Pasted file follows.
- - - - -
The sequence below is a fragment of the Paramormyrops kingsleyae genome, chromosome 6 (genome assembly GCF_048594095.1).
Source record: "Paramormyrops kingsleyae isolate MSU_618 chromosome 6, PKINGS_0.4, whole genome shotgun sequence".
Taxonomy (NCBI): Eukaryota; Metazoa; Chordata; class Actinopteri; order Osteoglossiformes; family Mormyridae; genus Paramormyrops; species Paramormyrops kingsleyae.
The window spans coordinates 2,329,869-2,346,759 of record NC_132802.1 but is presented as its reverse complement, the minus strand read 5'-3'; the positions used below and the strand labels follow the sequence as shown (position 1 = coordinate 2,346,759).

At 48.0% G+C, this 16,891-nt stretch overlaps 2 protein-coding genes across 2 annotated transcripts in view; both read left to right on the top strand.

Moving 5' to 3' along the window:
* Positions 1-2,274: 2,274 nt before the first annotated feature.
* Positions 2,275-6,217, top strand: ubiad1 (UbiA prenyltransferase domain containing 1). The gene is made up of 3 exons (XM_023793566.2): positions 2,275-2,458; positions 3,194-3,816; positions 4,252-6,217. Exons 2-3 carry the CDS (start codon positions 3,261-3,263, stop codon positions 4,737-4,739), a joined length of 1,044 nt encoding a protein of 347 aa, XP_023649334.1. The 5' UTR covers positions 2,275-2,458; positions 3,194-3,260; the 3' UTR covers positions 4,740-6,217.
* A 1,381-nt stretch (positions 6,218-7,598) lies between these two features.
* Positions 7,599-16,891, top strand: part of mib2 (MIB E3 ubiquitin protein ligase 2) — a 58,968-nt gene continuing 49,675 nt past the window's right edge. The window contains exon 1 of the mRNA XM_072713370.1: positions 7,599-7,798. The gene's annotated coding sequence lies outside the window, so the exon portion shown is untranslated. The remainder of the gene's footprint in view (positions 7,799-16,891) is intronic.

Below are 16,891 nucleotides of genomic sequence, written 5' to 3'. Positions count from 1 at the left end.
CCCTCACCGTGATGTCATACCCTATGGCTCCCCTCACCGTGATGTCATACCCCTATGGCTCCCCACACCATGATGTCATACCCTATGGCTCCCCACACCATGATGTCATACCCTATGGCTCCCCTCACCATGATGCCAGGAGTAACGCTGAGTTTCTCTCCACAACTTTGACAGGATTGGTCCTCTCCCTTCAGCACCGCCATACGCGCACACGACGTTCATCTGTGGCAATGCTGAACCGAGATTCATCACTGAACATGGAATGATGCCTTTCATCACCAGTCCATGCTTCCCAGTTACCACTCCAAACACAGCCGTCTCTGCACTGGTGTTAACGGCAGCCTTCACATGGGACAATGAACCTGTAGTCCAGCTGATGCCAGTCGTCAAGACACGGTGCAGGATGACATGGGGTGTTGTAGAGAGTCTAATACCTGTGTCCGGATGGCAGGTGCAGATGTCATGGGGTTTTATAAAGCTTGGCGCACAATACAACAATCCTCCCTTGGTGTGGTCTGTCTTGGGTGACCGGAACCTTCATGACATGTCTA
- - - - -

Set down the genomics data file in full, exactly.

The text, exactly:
The sequence below is a fragment of the Paramormyrops kingsleyae genome, chromosome 6 (genome assembly GCF_048594095.1).
Source record: "Paramormyrops kingsleyae isolate MSU_618 chromosome 6, PKINGS_0.4, whole genome shotgun sequence".
Taxonomy (NCBI): Eukaryota; Metazoa; Chordata; class Actinopteri; order Osteoglossiformes; family Mormyridae; genus Paramormyrops; species Paramormyrops kingsleyae.
The window spans coordinates 2,329,869-2,346,759 of record NC_132802.1 but is presented as its reverse complement, the minus strand read 5'-3'; the positions used below and the strand labels follow the sequence as shown (position 1 = coordinate 2,346,759).

At 48.0% G+C, this 16,891-nt stretch overlaps 2 protein-coding genes across 2 annotated transcripts in view; both read left to right on the top strand.

Moving 5' to 3' along the window:
* Positions 1-2,274: 2,274 nt before the first annotated feature.
* Positions 2,275-6,217, top strand: ubiad1 (UbiA prenyltransferase domain containing 1). The gene is made up of 3 exons (XM_023793566.2): positions 2,275-2,458; positions 3,194-3,816; positions 4,252-6,217. Exons 2-3 carry the CDS (start codon positions 3,261-3,263, stop codon positions 4,737-4,739), a joined length of 1,044 nt encoding a protein of 347 aa, XP_023649334.1. The 5' UTR covers positions 2,275-2,458; positions 3,194-3,260; the 3' UTR covers positions 4,740-6,217.
* A 1,381-nt stretch (positions 6,218-7,598) lies between these two features.
* Positions 7,599-16,891, top strand: part of mib2 (MIB E3 ubiquitin protein ligase 2) — a 58,968-nt gene continuing 49,675 nt past the window's right edge. The window contains exon 1 of the mRNA XM_072713370.1: positions 7,599-7,798. The gene's annotated coding sequence lies outside the window, so the exon portion shown is untranslated. The remainder of the gene's footprint in view (positions 7,799-16,891) is intronic.

Below are 16,891 nucleotides of genomic sequence, written 5' to 3'. Positions count from 1 at the left end.
CCCTCACCGTGATGTCATACCCTATGGCTCCCCTCACCGTGATGTCATACCCCTATGGCTCCCCACACCATGATGTCATACCCTATGGCTCCCCACACCATGATGTCATACCCTATGGCTCCCCTCACCATGATGCCAGGAGTAACGCTGAGTTTCTCTCCACAACTTTGACAGGATTGGTCCTCTCCCTTCAGCACCGCCATACGCGCACACGACGTTCATCTGTGGCAATGCTGAACCGAGATTCATCACTGAACATGGAATGATGCCTTTCATCACCAGTCCATGCTTCCCAGTTACCACTCCAAACACAGCCGTCTCTGCACTGGTGTTAACGGCAGCCTTCACATGGGACAATGAACCTGTAGTCCAGCTGATGCCAGTCGTCAAGACACGGTGCAGGATGACATGGGGTGTTGTAGAGAGTCTAATACCTGTGTCCGGATGGCAGGTGCAGATGTCATGGGGTTTTATAAAGCTTGGCGCACAATACAACAATCCTCCCTTGGTGTGGTCTGTCTTGGGTGACCGGAACCTTCATGACATGTCTA